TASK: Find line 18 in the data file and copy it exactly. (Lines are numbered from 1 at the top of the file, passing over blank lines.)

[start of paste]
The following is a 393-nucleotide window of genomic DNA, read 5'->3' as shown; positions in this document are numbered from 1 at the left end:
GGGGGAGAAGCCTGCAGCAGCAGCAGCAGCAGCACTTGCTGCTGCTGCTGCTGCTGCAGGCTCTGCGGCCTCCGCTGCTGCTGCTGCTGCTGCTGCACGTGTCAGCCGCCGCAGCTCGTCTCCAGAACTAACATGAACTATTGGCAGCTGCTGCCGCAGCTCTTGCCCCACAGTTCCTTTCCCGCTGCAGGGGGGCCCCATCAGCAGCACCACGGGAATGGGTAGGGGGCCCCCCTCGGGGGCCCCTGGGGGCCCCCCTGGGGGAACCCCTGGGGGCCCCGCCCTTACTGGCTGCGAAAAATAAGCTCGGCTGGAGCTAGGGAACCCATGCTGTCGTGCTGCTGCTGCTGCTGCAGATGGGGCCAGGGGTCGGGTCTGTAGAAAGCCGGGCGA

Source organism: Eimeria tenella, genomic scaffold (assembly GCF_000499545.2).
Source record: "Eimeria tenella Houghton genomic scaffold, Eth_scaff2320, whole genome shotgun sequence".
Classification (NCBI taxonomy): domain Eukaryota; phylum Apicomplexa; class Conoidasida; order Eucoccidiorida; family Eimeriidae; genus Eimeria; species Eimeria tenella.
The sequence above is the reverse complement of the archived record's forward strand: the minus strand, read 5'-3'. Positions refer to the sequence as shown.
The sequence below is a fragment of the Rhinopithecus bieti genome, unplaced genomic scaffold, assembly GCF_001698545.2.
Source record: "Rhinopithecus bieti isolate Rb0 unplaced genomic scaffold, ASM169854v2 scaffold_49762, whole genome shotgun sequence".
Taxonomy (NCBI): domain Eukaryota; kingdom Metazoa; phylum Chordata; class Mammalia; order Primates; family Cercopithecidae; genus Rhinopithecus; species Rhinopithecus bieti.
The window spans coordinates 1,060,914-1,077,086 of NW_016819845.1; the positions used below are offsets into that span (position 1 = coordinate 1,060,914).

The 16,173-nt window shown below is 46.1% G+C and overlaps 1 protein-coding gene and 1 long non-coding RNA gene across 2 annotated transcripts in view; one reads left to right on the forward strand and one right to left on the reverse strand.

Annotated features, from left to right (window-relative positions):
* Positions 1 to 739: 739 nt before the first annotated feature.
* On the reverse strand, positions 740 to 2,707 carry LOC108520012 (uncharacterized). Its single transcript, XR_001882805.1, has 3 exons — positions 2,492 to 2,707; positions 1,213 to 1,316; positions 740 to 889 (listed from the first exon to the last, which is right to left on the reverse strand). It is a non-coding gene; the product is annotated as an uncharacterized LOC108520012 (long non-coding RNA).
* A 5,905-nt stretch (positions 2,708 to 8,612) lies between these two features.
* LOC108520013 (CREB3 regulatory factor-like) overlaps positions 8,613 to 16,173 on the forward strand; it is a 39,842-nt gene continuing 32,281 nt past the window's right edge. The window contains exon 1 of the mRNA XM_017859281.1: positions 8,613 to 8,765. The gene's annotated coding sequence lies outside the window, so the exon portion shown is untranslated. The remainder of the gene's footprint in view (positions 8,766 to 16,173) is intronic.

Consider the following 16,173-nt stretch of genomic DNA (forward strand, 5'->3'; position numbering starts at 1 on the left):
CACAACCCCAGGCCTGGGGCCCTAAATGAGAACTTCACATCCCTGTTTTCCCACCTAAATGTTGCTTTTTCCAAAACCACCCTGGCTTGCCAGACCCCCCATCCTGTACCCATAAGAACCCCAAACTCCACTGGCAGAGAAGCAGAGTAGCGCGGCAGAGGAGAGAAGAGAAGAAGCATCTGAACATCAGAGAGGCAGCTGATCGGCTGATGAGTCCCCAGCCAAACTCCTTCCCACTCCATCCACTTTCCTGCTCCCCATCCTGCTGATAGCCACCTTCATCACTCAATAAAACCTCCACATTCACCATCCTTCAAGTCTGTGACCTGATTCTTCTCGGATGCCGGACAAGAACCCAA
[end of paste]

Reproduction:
CACAACCCCAGGCCTGGGGCCCTAAATGAGAACTTCACATCCCTGTTTTCCCACCTAAATGTTGCTTTTTCCAAAACCACCCTGGCTTGCCAGACCCCCCATCCTGTACCCATAAGAACCCCAAACTCCACTGGCAGAGAAGCAGAGTAGCGCGGCAGAGGAGAGAAGAGAAGAAGCATCTGAACATCAGAGAGGCAGCTGATCGGCTGATGAGTCCCCAGCCAAACTCCTTCCCACTCCATCCACTTTCCTGCTCCCCATCCTGCTGATAGCCACCTTCATCACTCAATAAAACCTCCACATTCACCATCCTTCAAGTCTGTGACCTGATTCTTCTCGGATGCCGGACAAGAACCCAA